Utilize and Other Useless Words

Back in the days when we fledgling journalists were struggling to write leads and master the inverted pyramid, one professor took on the role of spotting useless words in our copy. “Utilize” was one of his favorite words to underline heavily with a red pencil. If that word appeared in someone’s assigned story, we could all be sure of a lecture on precision in writing during the next class.

He contended that utilize had much less impact in a sentence than the word “use,” which essentially means the same thing. A simple word is always a better choice, he said. He implied that people who favor utilize were putting on airs. Partly because of his influence, I resolved never to use that offending word in a sentence (unless, of course, it’s in a direct quote that I can’t paraphrase or in an article like this).

Another influence helps me avoid the word — one of my favorite Winston Churchill quotes:

Short words are best and the old words when short are best of all.

The word “use” comes from Middle English so it’s definitely old. And short. Our use of the word “use” is a lot like our use of the word “said” when we attribute statements to a speaker. It doesn’t stand out in any way, it does its job and it doesn’t get in the way of our ability to communicate the point we are trying to get across. We take it for granted. And no one thinks we’re putting on airs when we use use.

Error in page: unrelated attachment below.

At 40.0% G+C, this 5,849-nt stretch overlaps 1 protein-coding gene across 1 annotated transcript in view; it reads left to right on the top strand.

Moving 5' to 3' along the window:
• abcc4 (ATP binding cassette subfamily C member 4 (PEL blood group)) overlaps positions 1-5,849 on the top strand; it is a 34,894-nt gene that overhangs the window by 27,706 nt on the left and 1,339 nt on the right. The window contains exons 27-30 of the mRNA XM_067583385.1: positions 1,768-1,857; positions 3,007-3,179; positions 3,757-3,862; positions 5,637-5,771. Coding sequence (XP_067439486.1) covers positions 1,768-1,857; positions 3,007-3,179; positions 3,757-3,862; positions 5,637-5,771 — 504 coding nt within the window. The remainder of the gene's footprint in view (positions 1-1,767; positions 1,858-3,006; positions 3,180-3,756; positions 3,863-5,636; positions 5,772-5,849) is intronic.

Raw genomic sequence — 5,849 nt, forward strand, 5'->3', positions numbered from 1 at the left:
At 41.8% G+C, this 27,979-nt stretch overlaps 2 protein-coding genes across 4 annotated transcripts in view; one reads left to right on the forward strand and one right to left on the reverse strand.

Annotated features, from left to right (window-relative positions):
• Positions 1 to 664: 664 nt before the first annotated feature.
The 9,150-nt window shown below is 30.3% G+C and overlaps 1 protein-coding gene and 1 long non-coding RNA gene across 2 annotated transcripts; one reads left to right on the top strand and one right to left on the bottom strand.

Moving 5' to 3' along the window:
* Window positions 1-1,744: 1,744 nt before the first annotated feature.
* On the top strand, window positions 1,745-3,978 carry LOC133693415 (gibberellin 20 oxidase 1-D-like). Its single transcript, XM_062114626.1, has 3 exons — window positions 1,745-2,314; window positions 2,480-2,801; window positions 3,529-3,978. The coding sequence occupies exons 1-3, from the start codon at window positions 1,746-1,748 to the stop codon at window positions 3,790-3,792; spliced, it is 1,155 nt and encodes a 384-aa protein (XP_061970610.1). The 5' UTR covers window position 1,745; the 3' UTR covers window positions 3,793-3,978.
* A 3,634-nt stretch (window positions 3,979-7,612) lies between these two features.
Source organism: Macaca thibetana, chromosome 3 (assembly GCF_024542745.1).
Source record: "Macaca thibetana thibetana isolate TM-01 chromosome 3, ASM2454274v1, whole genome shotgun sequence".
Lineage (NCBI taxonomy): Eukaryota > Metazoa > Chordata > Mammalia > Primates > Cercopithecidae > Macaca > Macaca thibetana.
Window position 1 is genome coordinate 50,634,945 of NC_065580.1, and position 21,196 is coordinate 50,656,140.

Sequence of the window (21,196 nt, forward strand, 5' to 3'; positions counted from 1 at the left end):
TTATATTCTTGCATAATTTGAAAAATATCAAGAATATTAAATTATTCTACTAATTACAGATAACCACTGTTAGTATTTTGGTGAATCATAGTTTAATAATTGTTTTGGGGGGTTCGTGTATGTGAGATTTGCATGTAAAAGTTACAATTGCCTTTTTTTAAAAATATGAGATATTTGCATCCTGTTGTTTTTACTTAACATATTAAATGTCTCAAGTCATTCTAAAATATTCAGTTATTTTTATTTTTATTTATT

Another word topping my list of useless words is “interesting,” which is rapidly becoming outdated due to overuse. Overuse has reduced interesting to a state of valueless jargon. I cringe when I read something being described as interesting. What exactly has the word come to mean? At one time it may have had some impact, but in today’s world, it can mean different things for every person who uses it, or it can have no meaning at all. As writers, we’re in the business of using our words to touch people, to convey emotion, to impart information, but we can’t do that with weak words like “interesting.” We must choose strong, concrete words to convey meaning and emotion.

Offhand, I can think of several more words that don’t fit the concrete word category but do fit the useless category. Empower is one. It may be the most overused word in the English language. My eyes glaze over when yet another speaker tells us that we must empower women to do this or that. A television commercial assures that their cleaning tool will empower you to enjoy more free time with your family. An academic essay explains that reading can empower you to overcome cultural conditions. We’re told that hypnosis empowers us so we can lead our lives in harmony with ourselves and others. A Feng Shu web site encourages you to empower your life with your house number. Another web site implores “give us a flat tax and empower our economy.” And the list goes on. Ad infinitum. Give me a concrete word any day.
Please leave a comment.

© 2007 by Laverne Daley
Page copy protected against web site content infringement by Copyscape



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